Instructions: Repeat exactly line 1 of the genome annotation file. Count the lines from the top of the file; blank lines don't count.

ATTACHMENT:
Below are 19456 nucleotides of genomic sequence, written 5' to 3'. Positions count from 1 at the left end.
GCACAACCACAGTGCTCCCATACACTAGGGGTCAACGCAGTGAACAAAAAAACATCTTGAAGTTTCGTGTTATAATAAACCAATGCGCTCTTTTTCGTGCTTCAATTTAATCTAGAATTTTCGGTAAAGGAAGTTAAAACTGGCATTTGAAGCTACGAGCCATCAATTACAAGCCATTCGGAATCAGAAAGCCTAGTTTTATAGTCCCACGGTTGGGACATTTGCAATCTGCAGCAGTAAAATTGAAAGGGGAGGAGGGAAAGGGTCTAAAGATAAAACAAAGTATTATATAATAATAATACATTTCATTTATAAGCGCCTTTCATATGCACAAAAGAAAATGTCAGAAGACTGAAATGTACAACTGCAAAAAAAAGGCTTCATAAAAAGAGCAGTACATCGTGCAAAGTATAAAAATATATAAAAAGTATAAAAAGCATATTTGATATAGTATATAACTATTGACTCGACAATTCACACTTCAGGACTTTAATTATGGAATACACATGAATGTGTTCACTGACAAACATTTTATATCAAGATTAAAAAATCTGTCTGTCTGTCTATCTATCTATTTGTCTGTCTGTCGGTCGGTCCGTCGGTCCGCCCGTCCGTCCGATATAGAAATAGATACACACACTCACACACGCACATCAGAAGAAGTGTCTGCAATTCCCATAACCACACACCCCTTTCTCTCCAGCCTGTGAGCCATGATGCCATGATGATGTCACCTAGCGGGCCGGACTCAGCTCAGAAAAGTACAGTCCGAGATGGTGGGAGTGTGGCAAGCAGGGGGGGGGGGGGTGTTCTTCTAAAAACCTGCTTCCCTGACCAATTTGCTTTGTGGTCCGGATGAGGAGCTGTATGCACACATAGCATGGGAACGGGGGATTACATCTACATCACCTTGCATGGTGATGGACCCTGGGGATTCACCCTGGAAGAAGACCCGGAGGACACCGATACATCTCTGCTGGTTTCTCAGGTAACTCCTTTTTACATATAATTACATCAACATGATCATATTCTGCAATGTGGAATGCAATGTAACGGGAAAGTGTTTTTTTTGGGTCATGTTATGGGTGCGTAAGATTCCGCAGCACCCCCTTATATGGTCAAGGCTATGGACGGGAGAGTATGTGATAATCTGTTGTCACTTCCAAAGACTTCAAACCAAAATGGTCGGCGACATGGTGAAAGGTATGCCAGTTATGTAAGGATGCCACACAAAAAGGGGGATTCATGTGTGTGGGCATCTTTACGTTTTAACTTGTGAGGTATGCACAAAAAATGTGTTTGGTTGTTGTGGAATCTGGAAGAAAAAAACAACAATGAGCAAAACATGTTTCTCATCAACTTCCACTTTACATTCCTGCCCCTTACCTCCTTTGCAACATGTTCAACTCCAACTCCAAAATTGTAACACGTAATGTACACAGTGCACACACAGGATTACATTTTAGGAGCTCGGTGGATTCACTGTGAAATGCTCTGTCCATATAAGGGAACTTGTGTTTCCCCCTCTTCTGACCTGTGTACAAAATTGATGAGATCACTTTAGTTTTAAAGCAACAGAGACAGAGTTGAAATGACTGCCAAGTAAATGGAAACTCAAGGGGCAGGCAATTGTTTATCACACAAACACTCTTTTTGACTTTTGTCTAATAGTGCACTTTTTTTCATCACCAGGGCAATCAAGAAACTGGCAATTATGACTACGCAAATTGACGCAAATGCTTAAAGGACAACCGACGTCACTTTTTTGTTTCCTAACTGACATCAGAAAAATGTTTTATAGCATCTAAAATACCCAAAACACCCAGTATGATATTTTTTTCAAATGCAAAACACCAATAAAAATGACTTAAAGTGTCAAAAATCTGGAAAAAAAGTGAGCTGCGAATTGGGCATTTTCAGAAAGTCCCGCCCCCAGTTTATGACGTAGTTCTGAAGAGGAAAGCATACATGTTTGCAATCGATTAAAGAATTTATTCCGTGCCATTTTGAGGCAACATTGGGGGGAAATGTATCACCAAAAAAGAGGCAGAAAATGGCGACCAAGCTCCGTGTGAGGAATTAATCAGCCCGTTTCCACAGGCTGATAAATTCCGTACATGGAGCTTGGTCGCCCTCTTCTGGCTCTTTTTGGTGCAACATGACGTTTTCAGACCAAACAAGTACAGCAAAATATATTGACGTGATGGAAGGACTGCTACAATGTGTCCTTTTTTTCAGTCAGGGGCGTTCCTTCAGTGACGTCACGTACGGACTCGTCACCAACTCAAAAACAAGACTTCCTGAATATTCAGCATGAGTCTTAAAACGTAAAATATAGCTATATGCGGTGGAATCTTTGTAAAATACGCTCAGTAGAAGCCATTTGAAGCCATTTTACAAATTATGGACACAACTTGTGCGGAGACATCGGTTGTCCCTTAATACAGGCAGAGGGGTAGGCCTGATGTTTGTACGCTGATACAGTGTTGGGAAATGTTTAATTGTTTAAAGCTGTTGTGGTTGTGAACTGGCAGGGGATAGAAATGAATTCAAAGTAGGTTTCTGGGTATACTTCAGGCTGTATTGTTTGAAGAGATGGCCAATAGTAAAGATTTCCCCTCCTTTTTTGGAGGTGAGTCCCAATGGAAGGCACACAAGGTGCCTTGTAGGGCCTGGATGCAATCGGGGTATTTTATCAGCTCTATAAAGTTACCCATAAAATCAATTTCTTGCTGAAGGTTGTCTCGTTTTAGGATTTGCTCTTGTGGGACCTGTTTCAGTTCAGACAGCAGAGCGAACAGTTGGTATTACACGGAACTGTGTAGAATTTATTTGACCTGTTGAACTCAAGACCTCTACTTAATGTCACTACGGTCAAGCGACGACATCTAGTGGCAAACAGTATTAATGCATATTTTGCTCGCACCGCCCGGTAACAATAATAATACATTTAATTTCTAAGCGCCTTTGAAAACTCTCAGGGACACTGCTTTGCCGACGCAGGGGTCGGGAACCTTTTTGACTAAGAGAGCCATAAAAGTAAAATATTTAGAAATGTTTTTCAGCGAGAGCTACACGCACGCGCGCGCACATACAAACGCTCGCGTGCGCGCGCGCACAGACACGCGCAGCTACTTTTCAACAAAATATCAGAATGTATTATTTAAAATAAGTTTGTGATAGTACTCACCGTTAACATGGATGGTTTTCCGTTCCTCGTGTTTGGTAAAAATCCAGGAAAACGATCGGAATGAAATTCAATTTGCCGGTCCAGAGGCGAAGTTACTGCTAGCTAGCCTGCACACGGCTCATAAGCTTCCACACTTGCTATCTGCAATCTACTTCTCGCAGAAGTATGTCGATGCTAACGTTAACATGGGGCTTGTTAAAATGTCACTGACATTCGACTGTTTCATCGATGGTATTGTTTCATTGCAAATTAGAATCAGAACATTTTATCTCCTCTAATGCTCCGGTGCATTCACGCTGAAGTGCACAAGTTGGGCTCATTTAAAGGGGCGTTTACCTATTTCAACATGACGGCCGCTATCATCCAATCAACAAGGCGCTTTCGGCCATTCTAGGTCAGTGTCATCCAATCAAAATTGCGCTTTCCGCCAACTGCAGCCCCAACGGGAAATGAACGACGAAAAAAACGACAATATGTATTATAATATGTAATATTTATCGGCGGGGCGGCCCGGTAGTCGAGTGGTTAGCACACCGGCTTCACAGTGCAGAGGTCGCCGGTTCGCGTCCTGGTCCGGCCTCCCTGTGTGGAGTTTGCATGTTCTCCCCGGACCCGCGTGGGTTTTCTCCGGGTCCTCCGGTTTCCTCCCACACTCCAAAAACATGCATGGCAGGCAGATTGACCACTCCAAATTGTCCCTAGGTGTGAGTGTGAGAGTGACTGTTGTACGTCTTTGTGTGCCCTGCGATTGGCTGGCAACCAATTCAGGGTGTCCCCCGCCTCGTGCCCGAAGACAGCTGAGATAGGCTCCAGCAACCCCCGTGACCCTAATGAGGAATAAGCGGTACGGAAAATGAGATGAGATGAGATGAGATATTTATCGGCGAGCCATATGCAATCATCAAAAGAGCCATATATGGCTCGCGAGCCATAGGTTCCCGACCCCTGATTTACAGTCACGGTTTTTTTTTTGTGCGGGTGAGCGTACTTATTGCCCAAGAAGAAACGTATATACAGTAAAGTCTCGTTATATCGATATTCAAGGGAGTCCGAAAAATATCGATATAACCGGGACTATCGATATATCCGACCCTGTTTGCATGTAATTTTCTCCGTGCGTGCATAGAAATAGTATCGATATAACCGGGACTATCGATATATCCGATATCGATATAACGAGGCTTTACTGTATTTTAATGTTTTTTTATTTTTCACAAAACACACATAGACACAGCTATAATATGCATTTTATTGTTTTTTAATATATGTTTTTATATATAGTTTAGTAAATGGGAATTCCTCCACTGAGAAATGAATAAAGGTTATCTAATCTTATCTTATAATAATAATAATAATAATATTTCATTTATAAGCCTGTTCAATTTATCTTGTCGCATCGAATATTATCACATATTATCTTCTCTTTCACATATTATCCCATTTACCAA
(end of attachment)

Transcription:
Below are 19456 nucleotides of genomic sequence, written 5' to 3'. Positions count from 1 at the left end.